I know New Yorkers hate audience interaction, Jeremy Wade said half apologetically to his small audience before instructing us to get up out of our chairs and engage in a bit of partner-focused aura cleansing.
A broken white line rushes through the dark. We hurtle with it, as on a highway, until the line splits, becomes a barcode, a chromosomal map, a latticework of alphabetic sign. A woman emerges from the black; shes joined by a man and they dance, ballroom style, their swirling figures tattooed by the light of the criss-crossing graphics.
i>Mad in me is Driscolls latest work, purporting to investigate the physical [i.e., dance] and theatrical narratives that drive our misplaced need to be seen.
After the opening performance of STREBs Run Up Walls (continuing weekends through May 23) at her action lab in Williamsburg, much of the audience stuck around to celebrate the publication of Elizabeth Strebs How to Become an Extreme Action Hero (The Feminist Press, 2010).
p>In Robert and Maria, at Danspace Project April 15-17, collaborators Maria Hassabi and Robert Steijn begin in a long embrace, their backs to the audience. A low vibratory sound fills St. Marks Church, my organs, and my brain.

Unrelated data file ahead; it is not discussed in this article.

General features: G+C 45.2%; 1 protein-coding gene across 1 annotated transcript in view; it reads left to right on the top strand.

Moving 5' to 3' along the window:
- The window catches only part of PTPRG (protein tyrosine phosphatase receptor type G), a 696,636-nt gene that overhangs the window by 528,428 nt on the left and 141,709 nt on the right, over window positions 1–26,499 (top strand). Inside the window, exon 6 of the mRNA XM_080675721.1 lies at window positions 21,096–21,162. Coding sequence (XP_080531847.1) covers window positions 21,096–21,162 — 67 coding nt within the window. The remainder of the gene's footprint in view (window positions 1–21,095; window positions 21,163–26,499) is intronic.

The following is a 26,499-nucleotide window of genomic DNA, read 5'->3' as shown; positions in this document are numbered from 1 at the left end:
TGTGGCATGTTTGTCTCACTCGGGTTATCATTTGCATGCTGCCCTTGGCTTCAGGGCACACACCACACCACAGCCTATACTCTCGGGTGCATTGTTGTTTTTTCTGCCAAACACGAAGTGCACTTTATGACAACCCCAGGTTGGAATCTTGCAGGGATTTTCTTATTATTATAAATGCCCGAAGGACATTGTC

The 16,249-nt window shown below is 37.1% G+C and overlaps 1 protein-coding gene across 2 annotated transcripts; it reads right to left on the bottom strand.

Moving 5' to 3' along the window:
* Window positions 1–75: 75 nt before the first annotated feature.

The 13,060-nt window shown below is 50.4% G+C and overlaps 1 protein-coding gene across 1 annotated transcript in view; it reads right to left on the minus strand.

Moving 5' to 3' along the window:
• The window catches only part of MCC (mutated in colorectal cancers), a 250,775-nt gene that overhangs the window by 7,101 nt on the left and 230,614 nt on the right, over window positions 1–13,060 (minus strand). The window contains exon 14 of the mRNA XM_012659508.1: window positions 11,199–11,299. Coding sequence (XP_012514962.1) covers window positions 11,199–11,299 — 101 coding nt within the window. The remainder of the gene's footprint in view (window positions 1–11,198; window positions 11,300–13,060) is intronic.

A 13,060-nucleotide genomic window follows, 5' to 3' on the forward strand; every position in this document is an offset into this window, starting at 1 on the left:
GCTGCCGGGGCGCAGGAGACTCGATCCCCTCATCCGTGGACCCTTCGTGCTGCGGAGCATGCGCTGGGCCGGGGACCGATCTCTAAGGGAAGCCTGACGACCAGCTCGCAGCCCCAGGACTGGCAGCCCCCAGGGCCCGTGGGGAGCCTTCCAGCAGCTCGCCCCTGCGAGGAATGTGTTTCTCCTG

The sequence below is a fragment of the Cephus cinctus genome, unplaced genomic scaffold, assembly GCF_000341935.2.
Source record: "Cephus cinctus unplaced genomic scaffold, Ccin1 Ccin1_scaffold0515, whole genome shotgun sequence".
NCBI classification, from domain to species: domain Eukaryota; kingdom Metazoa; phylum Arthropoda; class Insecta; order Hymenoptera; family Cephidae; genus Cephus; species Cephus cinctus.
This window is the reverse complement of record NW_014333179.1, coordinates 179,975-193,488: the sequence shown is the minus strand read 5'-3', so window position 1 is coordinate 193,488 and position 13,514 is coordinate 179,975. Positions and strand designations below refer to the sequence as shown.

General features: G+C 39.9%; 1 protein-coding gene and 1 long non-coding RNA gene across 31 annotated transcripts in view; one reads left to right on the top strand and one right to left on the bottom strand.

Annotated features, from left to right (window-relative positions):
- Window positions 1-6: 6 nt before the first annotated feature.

It started in the church garden and I think we were supposed to move around, but it was dark and I couldnt. Led Zeppelin played in the background and the dozen or so dancers ethereally faded into the evenings darkness
It was rather peculiar to hear the opening notes of Tchaikovskys heart wrenching Swan Lake at the Center for Performance Research, an intimate venue in Williamsburg that provides affordable space for rehearsal and performance of contemporary dance.
On an 80-degree evening in April, I sensed the crowds excitement for ZviDances new Zoom at Dance Theater Workshop. The evening-length work was publicized as an integration of dance, cell phones, video, projection, a real-time web interface and live music.